5 Tips for Successful Lesson PlanningOctober 22, 2019
How’s your school year going so far? If you’re a new teacher, you might be feeling overwhelmed by the challenges of the classroom—maybe you’re struggling with how much there is to juggle, or maybe lesson planning is tougher than you hoped it would be. (Leave a comment below with your biggest classroom challenge—as we look ahead to 2020, we want to know what topics are most important to you!)
If the lesson planning process is something you wish you had a better handle on, today’s post is for you. We’re sharing five overarching guidelines for successful lesson planning, excerpted from Launching a Career in Special Education by Elizabeth A. Potts & Lori A. Howard. Though these tips are geared toward special educators, they’re also helpful strategies any teacher can follow. Make sure you’re doing all five of these things before the second half of the school year starts (and let us know if you’d like a more in-depth post on any of these individual guidelines).
Know your learners.
Make sure to review individualized education programs (IEPs) to know the goals or objectives that should be covered. Know if the students need assistive technology or specific accommodations. Once you’re familiar with your learners, you will have an easier time planning how to engage them in a lesson.
Take the time to learn the scope and sequence of the curriculum.
No matter what subject you are teaching (reading, science, math, life skills), there will be a plan that details what content should be covered. Some states and districts have guidelines on where you should be in the curriculum throughout the school year. Having this “mental map” of where you should be headed instructionally can help you plan more effective lessons more quickly. Make sure to use any resources that are available to you regarding the scope or sequence of the curriculum.
Establish your own teaching routine.
Every teacher should develop a routine to introduce new content, review previously taught content, and summarize the lesson at the end. Once you have figured out what works best for you, use this system when you plan your instruction.
Manage your instructional time in segments.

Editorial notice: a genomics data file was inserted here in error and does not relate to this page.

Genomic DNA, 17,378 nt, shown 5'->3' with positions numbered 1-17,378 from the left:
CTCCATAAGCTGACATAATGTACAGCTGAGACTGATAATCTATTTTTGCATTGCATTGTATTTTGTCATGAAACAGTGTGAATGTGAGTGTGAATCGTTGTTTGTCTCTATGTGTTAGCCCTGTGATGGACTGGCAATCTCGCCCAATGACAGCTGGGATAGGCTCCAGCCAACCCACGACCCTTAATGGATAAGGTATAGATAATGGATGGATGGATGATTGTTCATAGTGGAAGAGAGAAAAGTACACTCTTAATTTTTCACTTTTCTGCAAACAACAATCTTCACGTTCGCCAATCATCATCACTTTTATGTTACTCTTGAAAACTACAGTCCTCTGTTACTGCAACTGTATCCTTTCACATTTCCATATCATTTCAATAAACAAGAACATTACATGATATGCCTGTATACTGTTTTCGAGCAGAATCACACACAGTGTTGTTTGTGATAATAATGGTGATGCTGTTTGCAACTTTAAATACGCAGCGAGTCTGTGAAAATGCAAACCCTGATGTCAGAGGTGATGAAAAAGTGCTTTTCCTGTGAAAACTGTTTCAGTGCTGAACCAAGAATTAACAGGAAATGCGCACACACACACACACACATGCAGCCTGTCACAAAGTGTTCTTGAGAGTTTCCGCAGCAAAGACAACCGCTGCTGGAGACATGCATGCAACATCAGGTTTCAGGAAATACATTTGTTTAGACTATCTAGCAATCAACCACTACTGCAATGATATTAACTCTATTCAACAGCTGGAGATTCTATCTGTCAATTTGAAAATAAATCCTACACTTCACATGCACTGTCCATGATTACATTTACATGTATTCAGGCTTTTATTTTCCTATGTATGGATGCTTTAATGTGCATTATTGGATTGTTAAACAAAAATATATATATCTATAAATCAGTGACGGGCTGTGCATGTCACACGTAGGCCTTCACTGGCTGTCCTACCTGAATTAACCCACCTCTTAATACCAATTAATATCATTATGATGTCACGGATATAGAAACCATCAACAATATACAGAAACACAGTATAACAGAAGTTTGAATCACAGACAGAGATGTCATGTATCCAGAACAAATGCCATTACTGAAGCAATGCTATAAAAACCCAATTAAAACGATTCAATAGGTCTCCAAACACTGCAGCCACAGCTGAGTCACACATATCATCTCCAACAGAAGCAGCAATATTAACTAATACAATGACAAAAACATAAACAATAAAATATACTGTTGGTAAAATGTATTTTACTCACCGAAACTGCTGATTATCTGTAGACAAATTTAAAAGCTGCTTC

Depending on how long each instructional period is (60 minutes, 90 minutes), you can “chunk” the time into segments (maybe 15 or 20 minutes). You then know that you will spend 20 minutes introducing your lesson, with another 30–35 minutes of guided practice in each lesson. By thinking of your instruction in time periods, you can also make sure that you are managing your time well when teaching your lesson.
Use your planning time to actually plan!
This is one of those “duhs” of teaching. Teachers have many competing priorities and often use their planning time to address IEPs, parental concerns, and communication with other teachers. Although some of this is inevitable, try to find 1 or 2 periods each week when you turn off your phone, do not check email, and simply focus on planning lessons. Practice self-discipline, and stay focused on completing your planning. Make this a priority.
For an easy reminder of these rules of thumb, we’ve made a graphic for you:
And for more guidance on navigating your first years in the classroom, check out the book:
Launching a Career in Special Education
Planning for Success
By Elizabeth A. Potts, Ph.D., & Lori A. Howard, Ph.D.
Developed by two special education experts with decades of experience, this book gives you a complete action plan for on-the-job success—from managing everyday details like paperwork and classroom routines to mastering big-picture strategies for behavior management, collaboration, and assessment.